One of my many in-progress-but-on-the-back-burner projects is studying the ways in which websites are localized for Quebec. I am particularly interested in how and when Quebec is targeted separately from the rest of (French) Canada. Yahoo!, for example, has been localized for English Canada and French Quebec, which ignores the official-language minority groups: the French speakers outside Quebec and the English speakers inside it. And while the latest Yahoo! International page does list Yahoo! Quebec as a locale within Canada (in the map) and as a special Yahoo! homepage within the Americas (in the list of country names), not too long ago, the page was a little different:

Yahoo! Quebec map

In this version, the table above the map lists available locales in alphabetical order. In the Americas column are: Argentina, Brazil, Canada, Mexico, Quebec and the United States. Unlike the rest of these locales, however, Quebec is not an independent country. And unlike the various US locales (US in Chinese, US in Russian), which are clearly variations of the larger US-EN locale, Québec was not listed as a subset of Canada. What is interesting is that only Canada and the United States had separate links for the various languages in which their sites are available. Even though Yahoo! Switzerland is available in French, German and Italian, only one hyperlink (to the Swiss-German site) was listed in the text box, and this has stayed the same in the updated Yahoo! International page. Click on the link in the first paragraph to see for yourself.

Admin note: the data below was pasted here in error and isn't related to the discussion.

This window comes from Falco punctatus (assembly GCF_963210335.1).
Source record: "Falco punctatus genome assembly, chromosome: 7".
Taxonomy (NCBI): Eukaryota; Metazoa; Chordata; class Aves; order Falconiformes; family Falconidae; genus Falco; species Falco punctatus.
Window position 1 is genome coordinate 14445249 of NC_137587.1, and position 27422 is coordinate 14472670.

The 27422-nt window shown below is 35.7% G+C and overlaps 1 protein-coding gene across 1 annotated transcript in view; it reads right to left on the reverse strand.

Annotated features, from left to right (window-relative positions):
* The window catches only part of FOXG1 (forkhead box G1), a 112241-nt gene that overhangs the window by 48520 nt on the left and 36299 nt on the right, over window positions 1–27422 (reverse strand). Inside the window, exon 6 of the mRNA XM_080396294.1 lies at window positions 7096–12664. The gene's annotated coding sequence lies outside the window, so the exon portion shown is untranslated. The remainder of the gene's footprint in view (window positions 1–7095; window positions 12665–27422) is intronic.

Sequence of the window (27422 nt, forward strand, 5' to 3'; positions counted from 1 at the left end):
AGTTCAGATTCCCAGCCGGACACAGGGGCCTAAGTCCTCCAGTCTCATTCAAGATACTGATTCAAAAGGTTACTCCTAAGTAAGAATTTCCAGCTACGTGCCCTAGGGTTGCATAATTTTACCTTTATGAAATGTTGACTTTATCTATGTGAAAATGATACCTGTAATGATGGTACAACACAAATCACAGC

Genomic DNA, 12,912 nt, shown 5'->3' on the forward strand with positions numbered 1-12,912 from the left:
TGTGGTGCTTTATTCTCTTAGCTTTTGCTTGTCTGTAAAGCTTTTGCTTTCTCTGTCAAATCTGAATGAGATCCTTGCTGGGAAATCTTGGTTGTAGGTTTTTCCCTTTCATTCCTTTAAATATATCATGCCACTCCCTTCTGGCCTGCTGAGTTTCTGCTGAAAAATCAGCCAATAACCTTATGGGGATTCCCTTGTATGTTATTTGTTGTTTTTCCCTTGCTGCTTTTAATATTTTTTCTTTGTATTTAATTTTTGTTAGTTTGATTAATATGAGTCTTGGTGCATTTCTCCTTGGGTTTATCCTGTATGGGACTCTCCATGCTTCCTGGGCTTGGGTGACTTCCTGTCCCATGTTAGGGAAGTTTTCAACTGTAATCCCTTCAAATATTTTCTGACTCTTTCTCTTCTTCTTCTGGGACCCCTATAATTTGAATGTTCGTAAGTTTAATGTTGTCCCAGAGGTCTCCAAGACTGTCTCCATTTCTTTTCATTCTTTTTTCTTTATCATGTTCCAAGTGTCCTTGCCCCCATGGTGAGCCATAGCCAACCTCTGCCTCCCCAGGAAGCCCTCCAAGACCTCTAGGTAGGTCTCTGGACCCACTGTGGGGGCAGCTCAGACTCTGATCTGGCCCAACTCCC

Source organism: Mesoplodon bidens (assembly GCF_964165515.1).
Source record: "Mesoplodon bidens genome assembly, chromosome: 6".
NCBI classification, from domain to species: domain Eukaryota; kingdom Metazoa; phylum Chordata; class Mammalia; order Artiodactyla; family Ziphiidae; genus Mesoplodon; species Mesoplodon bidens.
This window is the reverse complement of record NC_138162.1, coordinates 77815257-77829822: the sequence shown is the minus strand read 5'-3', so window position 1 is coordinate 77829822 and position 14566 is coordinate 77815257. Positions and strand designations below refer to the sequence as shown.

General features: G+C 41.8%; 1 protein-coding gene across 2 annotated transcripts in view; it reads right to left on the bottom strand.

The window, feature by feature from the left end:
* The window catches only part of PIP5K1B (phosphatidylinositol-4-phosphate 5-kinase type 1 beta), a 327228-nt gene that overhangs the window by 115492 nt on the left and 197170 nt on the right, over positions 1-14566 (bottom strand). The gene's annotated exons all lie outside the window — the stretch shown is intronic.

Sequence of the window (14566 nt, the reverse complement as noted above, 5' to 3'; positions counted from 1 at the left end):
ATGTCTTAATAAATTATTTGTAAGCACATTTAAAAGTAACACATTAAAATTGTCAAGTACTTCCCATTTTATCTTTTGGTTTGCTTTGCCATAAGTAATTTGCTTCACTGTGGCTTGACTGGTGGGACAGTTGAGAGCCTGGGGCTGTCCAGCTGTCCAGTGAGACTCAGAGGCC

By contrast, in the map, a part/whole relationship between Quebec and Canada was apparent, as a dotted arrow led from Canada to Y! Québec, just as dotted arrows led from United States to US in Chinese and Y! Telemundo. Switzerland, by contrast, had only one hyperlink on the interactive map, and no indication that three locales were actually available: Swiss-French, Swiss-German and Swiss-Italian.

Does this have political implications? Possibly. In the previous table, Yahoo! was depicting Quebec not just as a distinct locale (one in which French is spoken) but as a nation with the same status as independent countries like Canada and Argentina. And, in both the old and new Yahoo! International pages, Yahoo! has indicated that Quebec is either the only area in Canada where French is spoken, or the only one important enough to target, since it is the only French-language version available for Canadian Internet users. Where does that leave the French-speaking minorities outside the province? There’s some intriguing room for research here, but I’d like to collect some more examples of Quebec as a targeted locale before I draw any conclusions. Any thoughts would be welcome.